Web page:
Since the outbreak of COVID-19 pandemic, clinicians have had to use personal protective equipment (PPE) for prolonged periods. This has been associated with detrimental effects, especially in relation to the skin health. Among the conditions, pressure ulcers (PUs), erythema, contact dermatitis and moisture associated dermatitis have been the most commonly reported (Wang and Parish 2019). In particular, respirator protective equipment (RPE) have been associated with skin damage most frequently, as indicated by nasal bridge, cheek and ear symptoms.
The present study describes a comprehensive survey of healthcare workers with a focus on reporting the nature and frequencies of adverse skin reactions to PPE, as well as addressing factors which are implicated in skin reactions.
A prospective survey questionnaire was designed to capture the impact of respirator protective equipment (RPE) on the skin of hospital staff. The survey, disseminated to HCWs at three different UK NHS acute centres, collected information in relation to staff experience with PPE.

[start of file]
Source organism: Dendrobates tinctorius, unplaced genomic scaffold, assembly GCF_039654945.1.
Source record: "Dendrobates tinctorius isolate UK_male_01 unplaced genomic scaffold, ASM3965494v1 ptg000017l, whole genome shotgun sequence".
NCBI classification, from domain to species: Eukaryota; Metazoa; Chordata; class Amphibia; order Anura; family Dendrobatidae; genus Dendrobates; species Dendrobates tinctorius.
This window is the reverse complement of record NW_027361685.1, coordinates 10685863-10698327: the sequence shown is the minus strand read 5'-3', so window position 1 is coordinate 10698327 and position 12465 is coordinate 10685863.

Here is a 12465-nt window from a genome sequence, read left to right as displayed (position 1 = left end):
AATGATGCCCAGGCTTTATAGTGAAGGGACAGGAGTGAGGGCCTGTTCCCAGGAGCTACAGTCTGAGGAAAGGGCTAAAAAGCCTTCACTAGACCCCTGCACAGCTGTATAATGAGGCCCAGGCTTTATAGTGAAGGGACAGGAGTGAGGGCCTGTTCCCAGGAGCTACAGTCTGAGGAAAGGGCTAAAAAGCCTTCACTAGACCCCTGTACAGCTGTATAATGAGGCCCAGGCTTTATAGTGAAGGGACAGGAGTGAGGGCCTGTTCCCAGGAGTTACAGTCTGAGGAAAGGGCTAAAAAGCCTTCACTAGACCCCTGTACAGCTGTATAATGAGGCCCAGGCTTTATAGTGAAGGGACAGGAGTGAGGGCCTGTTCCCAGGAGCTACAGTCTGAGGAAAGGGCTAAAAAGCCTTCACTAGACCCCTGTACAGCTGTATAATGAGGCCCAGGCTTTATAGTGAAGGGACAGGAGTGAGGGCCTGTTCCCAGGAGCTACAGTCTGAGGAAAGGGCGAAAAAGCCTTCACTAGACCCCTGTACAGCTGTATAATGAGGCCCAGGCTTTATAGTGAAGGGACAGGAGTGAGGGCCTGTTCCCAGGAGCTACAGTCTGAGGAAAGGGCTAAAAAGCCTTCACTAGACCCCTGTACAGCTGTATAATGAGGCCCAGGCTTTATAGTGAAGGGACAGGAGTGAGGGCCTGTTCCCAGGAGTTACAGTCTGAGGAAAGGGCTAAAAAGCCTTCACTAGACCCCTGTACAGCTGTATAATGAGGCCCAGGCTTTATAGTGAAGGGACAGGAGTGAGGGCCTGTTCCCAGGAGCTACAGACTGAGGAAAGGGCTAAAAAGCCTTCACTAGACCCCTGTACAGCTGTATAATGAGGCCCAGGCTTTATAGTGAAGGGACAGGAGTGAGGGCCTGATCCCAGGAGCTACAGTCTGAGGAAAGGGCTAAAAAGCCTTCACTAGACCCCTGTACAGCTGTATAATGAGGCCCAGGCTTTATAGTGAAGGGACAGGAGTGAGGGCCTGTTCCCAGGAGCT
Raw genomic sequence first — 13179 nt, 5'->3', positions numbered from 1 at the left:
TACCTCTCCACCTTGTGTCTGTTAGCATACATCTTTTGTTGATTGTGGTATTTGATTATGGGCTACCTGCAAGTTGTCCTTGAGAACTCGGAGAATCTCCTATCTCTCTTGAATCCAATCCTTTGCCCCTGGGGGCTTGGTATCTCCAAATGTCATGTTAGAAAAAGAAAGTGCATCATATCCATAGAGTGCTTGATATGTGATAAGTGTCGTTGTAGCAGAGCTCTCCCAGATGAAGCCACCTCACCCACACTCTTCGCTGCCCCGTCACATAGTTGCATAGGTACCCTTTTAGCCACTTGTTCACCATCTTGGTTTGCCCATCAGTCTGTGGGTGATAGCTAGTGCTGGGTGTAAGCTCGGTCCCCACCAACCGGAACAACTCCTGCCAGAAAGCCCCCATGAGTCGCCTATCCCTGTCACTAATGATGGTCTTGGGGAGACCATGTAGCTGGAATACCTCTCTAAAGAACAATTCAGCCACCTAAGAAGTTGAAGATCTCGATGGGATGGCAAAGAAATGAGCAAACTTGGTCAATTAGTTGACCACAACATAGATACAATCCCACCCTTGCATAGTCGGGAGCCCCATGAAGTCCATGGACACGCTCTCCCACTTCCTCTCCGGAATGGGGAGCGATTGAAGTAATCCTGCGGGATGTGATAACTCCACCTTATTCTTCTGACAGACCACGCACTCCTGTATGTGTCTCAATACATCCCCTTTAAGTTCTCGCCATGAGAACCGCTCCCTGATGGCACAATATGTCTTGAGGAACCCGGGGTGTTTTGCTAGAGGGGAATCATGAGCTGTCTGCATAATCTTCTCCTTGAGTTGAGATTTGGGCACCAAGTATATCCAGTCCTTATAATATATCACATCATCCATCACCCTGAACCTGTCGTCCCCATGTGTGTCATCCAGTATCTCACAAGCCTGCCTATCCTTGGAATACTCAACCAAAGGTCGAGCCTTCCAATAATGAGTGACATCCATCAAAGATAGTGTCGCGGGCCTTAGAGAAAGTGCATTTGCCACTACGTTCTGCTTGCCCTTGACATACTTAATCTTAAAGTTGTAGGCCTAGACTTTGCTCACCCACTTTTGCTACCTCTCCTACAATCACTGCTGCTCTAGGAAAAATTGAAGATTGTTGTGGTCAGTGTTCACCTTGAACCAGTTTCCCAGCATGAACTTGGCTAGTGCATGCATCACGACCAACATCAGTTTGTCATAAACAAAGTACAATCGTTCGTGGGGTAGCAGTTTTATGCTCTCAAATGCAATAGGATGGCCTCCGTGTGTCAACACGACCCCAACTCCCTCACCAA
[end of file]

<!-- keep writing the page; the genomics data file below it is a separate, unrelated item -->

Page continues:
A total of 307 HCWs responded to the survey. 38 (12%) were male, 268 (88%) were female, 51 (17%) were doctors and 209 (68%) were nurses. Six adverse skin reactions were reported, namely, redness blanching (33%), pressure damage (12%), itchiness (22%), rash (9%), dry skin (13%) and spots (11%). These occurred on anatomic skin locations associated with RPE and face shields. Statistically significant correlations (p<0.05) were observed between the average daily time of PPE usage (Figure 1A), the time period for which the PPE was doffed from the skin (Figure 1B) and the manifestation of skin adverse reactions at the anatomic site of investigation, namely the bridge of the nose.
Figure 1. Correlations between the average daily time of PPE use (A), the frequencies of skin relief from PPE (B) and adverse skin reactions on the bridge of nose.
Adverse skin reactions to PPE were related to the duration of use and the frequency of removals during a given clinical shift. Sites most effected included the bridge of the nose associated with generic RPE designs incorporating stiff materials at the skin interface. Improvements in guidelines for PPE use and modifications to RPE designs are required to protect skin health.